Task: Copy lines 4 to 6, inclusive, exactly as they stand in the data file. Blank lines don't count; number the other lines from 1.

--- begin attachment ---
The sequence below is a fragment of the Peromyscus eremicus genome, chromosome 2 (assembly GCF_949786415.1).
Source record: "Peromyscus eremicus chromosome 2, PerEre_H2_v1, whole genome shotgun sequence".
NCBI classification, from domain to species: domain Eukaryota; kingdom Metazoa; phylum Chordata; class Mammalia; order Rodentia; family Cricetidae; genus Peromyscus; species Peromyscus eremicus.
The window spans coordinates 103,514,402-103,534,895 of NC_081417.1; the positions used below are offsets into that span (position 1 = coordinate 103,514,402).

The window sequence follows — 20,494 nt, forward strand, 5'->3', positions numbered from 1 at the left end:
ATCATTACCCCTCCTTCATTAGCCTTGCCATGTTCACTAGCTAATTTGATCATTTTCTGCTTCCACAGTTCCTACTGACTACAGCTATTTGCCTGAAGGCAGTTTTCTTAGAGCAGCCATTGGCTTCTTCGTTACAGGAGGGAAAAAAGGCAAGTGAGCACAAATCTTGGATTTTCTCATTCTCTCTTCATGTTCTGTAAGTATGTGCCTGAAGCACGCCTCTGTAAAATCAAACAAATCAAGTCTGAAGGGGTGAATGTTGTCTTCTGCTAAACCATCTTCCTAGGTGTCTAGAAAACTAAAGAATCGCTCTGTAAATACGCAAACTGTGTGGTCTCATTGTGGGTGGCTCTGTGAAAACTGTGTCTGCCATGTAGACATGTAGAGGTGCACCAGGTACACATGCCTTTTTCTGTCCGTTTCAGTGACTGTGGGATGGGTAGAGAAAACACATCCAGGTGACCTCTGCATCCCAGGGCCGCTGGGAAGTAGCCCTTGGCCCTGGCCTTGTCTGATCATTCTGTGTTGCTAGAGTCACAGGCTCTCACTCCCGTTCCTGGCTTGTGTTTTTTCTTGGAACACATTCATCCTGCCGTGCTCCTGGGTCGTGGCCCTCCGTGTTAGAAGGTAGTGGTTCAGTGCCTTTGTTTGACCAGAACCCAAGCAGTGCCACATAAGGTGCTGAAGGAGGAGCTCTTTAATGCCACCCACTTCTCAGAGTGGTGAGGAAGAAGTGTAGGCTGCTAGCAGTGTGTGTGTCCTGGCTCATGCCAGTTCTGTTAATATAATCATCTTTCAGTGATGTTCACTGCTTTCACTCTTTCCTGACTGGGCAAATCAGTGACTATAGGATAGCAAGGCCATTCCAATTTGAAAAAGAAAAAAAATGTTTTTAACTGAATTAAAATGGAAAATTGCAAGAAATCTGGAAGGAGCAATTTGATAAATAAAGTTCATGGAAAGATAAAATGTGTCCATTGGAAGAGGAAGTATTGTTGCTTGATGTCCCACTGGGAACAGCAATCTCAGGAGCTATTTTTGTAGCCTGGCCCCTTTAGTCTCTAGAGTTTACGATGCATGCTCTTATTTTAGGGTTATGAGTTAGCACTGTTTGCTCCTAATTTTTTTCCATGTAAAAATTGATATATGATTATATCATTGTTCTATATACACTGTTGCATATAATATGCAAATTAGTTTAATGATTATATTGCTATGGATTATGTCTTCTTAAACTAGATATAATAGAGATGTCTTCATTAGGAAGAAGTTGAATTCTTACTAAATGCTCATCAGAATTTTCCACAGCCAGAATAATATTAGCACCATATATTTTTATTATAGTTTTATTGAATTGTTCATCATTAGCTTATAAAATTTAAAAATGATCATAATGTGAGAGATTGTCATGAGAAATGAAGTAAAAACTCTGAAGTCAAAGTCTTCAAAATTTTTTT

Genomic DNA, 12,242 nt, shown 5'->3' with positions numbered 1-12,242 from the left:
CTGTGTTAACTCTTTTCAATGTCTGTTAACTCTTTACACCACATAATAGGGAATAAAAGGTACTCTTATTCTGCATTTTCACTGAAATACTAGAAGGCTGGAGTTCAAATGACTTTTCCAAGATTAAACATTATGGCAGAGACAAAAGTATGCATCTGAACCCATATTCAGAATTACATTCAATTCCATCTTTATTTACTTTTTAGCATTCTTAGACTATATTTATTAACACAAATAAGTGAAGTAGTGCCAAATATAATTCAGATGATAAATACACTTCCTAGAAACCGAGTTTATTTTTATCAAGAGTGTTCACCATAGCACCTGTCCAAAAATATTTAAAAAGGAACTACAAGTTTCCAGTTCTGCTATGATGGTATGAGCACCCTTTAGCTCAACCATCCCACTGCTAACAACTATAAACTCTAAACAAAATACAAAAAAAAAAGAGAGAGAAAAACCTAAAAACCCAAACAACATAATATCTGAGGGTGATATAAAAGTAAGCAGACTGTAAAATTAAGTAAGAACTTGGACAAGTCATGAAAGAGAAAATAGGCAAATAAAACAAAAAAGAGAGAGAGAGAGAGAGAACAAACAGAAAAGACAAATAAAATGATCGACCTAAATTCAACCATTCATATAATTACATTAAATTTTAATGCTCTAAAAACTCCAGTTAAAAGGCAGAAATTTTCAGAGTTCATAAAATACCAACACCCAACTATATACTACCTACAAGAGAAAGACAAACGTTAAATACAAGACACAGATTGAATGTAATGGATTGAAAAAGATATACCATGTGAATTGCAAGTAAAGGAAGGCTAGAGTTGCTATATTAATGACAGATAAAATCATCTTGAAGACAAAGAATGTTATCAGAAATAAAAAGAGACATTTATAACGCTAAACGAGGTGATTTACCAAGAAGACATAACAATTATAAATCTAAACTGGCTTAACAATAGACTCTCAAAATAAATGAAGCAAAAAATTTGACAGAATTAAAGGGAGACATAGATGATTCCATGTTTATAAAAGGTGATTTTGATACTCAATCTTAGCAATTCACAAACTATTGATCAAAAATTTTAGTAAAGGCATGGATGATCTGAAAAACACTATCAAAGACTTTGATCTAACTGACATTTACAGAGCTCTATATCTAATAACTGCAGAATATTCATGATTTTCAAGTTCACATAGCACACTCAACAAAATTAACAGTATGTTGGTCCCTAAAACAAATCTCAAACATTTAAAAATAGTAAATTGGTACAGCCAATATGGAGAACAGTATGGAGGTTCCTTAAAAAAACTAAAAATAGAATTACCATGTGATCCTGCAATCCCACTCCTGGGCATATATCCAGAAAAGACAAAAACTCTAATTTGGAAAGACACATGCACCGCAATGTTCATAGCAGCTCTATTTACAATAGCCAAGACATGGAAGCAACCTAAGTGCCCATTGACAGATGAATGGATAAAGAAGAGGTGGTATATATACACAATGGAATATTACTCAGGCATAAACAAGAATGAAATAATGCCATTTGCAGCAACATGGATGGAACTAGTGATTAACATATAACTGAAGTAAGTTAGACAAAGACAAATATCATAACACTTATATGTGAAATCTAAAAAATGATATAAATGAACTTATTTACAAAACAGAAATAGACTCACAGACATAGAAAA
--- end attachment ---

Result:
The window spans coordinates 103,514,402-103,534,895 of NC_081417.1; the positions used below are offsets into that span (position 1 = coordinate 103,514,402).

The window sequence follows — 20,494 nt, forward strand, 5'->3', positions numbered from 1 at the left end:
ATCATTACCCCTCCTTCATTAGCCTTGCCATGTTCACTAGCTAATTTGATCATTTTCTGCTTCCACAGTTCCTACTGACTACAGCTATTTGCCTGAAGGCAGTTTTCTTAGAGCAGCCATTGGCTTCTTCGTTACAGGAGGGAAAAAAGGCAAGTGAGCACAAATCTTGGATTTTCTCATTCTCTCTTCATGTTCTGTAAGTATGTGCCTGAAGCACGCCTCTGTAAAATCAAACAAATCAAGTCTGAAGGGGTGAATGTTGTCTTCTGCTAAACCATCTTCCTAGGTGTCTAGAAAACTAAAGAATCGCTCTGTAAATACGCAAACTGTGTGGTCTCATTGTGGGTGGCTCTGTGAAAACTGTGTCTGCCATGTAGACATGTAGAGGTGCACCAGGTACACATGCCTTTTTCTGTCCGTTTCAGTGACTGTGGGATGGGTAGAGAAAACACATCCAGGTGACCTCTGCATCCCAGGGCCGCTGGGAAGTAGCCCTTGGCCCTGGCCTTGTCTGATCATTCTGTGTTGCTAGAGTCACAGGCTCTCACTCCCGTTCCTGGCTTGTGTTTTTTCTTGGAACACATTCATCCTGCCGTGCTCCTGGGTCGTGGCCCTCCGTGTTAGAAGGTAGTGGTTCAGTGCCTTTGTTTGACCAGAACCCAAGCAGTGCCACATAAGGTGCTGAAGGAGGAGCTCTTTAATGCCACCCACTTCTCAGAGTGGTGAGGAAGAAGTGTAGGCTGCTAGCAGTGTGTGTGTCCTGGCTCATGCCAGTTCTGTTAATATAATCATCTTTCAGTGATGTTCACTGCTTTCACTCTTTCCTGACTGGGCAAATCAGTGACTATAGGATAGCAAGGCCATTCCAATTTGAAAAAGAAAAAAAATGTTTTTAACTGAATTAAAATGGAAAATTGCAAGAAATCTGGAAGGAGCAATTTGATAAATAAAGTTCATGGAAAGATAAAATGTGTCCATTGGAAGAGGAAGTATTGTTGCTTGATGTCCCACTGGGAACAGCAATCTCAGGAGCTATTTTTGTAGCCTGGCCCCTTTAGTCTCTAGAGTTTACGATGCATGCTCTTATTTTAGGGTTATGAGTTAGCACTGTTTGCTCCTAATTTTTTTCCATGTAAAAATTGATATATGATTATATCATTGTTCTATATACACTGTTGCATATAATATGCAAATTAGTTTAATGATTATATTGCTATGGATTATGTCTTCTTAAACTAGATATAATAGAGATGTCTTCATTAGGAAGAAGTTGAATTCTTACTAAATGCTCATCAGAATTTTCCACAGCCAGAATAATATTAGCACCATATATTTTTATTATAGTTTTATTGAATTGTTCATCATTAGCTTATAAAATTTAAAAATGATCATAATGTGAGAGATTGTCATGAGAAATGAAGTAAAAACTCTGAAGTCAAAGTCTTCAAAATTTTTTT